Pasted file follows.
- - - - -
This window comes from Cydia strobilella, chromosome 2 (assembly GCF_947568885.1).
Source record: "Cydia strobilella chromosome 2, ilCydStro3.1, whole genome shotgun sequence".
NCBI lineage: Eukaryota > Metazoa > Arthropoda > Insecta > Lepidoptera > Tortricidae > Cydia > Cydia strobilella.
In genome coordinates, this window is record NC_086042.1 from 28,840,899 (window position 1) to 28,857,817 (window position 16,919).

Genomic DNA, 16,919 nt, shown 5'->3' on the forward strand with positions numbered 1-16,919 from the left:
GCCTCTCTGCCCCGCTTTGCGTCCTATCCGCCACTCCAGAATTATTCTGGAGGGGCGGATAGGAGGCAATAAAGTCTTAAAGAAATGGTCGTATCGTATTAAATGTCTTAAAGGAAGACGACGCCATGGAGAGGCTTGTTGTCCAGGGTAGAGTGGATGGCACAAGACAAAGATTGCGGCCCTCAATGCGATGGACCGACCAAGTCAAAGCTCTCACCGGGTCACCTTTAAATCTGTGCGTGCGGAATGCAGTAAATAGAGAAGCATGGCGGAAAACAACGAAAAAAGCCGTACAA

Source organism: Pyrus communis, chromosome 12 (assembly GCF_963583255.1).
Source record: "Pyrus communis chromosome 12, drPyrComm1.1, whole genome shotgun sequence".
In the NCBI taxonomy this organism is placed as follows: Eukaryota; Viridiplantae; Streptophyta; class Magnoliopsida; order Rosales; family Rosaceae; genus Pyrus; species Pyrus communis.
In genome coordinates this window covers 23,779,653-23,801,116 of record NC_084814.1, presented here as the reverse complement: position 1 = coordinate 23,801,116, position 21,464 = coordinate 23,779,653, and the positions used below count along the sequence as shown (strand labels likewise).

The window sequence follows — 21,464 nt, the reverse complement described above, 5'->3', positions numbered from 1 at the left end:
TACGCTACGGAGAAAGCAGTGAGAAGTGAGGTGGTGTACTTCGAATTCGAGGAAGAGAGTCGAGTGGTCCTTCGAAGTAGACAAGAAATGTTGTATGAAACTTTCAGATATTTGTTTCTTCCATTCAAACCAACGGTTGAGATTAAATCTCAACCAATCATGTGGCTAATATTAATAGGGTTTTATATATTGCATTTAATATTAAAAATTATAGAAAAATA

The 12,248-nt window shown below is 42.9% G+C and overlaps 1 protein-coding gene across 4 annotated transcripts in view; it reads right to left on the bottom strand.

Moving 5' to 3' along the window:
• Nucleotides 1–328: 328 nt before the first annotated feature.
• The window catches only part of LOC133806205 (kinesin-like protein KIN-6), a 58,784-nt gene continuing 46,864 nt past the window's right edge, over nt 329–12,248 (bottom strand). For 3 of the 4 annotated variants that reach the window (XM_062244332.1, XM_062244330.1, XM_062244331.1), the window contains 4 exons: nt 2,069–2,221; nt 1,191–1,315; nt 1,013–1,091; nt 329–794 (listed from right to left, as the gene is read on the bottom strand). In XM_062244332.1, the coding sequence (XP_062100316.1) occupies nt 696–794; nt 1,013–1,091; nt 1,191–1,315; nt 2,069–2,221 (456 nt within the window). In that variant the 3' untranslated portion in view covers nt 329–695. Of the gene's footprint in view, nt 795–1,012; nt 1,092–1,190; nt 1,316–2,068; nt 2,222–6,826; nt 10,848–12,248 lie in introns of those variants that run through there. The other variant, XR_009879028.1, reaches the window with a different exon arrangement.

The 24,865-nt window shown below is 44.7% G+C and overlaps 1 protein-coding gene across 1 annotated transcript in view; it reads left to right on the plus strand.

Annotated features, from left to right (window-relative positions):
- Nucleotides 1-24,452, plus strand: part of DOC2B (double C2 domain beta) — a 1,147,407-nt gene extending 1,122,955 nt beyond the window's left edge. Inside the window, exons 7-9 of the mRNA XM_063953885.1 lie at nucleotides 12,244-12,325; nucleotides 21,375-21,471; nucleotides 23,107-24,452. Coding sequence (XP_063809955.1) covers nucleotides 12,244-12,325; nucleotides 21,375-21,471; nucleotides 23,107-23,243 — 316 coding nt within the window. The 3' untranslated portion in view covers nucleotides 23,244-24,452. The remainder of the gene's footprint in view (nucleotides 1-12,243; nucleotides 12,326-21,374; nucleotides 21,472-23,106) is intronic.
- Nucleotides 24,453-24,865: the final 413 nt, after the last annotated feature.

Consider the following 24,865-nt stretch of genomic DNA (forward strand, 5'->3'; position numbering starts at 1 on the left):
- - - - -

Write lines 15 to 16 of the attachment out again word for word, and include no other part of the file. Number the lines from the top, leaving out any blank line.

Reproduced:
• Nucleotides 1–328: 328 nt before the first annotated feature.
• The window catches only part of LOC133806205 (kinesin-like protein KIN-6), a 58,784-nt gene continuing 46,864 nt past the window's right edge, over nt 329–12,248 (bottom strand). For 3 of the 4 annotated variants that reach the window (XM_062244332.1, XM_062244330.1, XM_062244331.1), the window contains 4 exons: nt 2,069–2,221; nt 1,191–1,315; nt 1,013–1,091; nt 329–794 (listed from right to left, as the gene is read on the bottom strand). In XM_062244332.1, the coding sequence (XP_062100316.1) occupies nt 696–794; nt 1,013–1,091; nt 1,191–1,315; nt 2,069–2,221 (456 nt within the window). In that variant the 3' untranslated portion in view covers nt 329–695. Of the gene's footprint in view, nt 795–1,012; nt 1,092–1,190; nt 1,316–2,068; nt 2,222–6,826; nt 10,848–12,248 lie in introns of those variants that run through there. The other variant, XR_009879028.1, reaches the window with a different exon arrangement.